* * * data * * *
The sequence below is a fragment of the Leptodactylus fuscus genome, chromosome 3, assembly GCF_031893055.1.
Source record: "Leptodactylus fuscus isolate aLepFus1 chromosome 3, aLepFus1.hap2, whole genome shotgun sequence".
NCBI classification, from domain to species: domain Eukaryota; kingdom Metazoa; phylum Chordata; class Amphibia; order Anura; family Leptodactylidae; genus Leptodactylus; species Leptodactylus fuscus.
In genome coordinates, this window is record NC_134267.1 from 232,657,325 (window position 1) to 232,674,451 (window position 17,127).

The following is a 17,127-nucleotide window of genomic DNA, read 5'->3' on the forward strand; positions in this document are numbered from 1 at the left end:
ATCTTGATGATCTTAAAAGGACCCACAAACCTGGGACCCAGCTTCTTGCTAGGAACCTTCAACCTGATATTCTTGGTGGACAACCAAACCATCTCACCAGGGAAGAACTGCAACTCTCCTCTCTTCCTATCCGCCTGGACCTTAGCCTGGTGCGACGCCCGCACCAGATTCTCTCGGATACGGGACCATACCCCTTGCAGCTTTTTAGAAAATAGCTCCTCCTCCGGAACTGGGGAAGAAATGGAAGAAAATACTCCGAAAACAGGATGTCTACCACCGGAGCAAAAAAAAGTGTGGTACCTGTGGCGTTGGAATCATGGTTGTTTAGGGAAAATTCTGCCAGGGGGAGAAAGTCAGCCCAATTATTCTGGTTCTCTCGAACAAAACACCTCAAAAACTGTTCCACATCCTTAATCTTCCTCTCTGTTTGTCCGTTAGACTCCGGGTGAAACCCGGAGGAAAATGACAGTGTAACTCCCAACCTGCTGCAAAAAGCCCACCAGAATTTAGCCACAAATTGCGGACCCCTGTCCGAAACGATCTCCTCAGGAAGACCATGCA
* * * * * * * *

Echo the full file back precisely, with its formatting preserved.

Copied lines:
The sequence below is a fragment of the Leptodactylus fuscus genome, chromosome 3, assembly GCF_031893055.1.
Source record: "Leptodactylus fuscus isolate aLepFus1 chromosome 3, aLepFus1.hap2, whole genome shotgun sequence".
NCBI classification, from domain to species: domain Eukaryota; kingdom Metazoa; phylum Chordata; class Amphibia; order Anura; family Leptodactylidae; genus Leptodactylus; species Leptodactylus fuscus.
In genome coordinates, this window is record NC_134267.1 from 232,657,325 (window position 1) to 232,674,451 (window position 17,127).

The following is a 17,127-nucleotide window of genomic DNA, read 5'->3' on the forward strand; positions in this document are numbered from 1 at the left end:
ATCTTGATGATCTTAAAAGGACCCACAAACCTGGGACCCAGCTTCTTGCTAGGAACCTTCAACCTGATATTCTTGGTGGACAACCAAACCATCTCACCAGGGAAGAACTGCAACTCTCCTCTCTTCCTATCCGCCTGGACCTTAGCCTGGTGCGACGCCCGCACCAGATTCTCTCGGATACGGGACCATACCCCTTGCAGCTTTTTAGAAAATAGCTCCTCCTCCGGAACTGGGGAAGAAATGGAAGAAAATACTCCGAAAACAGGATGTCTACCACCGGAGCAAAAAAAAGTGTGGTACCTGTGGCGTTGGAATCATGGTTGTTTAGGGAAAATTCTGCCAGGGGGAGAAAGTCAGCCCAATTATTCTGGTTCTCTCGAACAAAACACCTCAAAAACTGTTCCACATCCTTAATCTTCCTCTCTGTTTGTCCGTTAGACTCCGGGTGAAACCCGGAGGAAAATGACAGTGTAACTCCCAACCTGCTGCAAAAAGCCCACCAGAATTTAGCCACAAATTGCGGACCCCTGTCCGAAACGATCTCCTCAGGAAGACCATGCA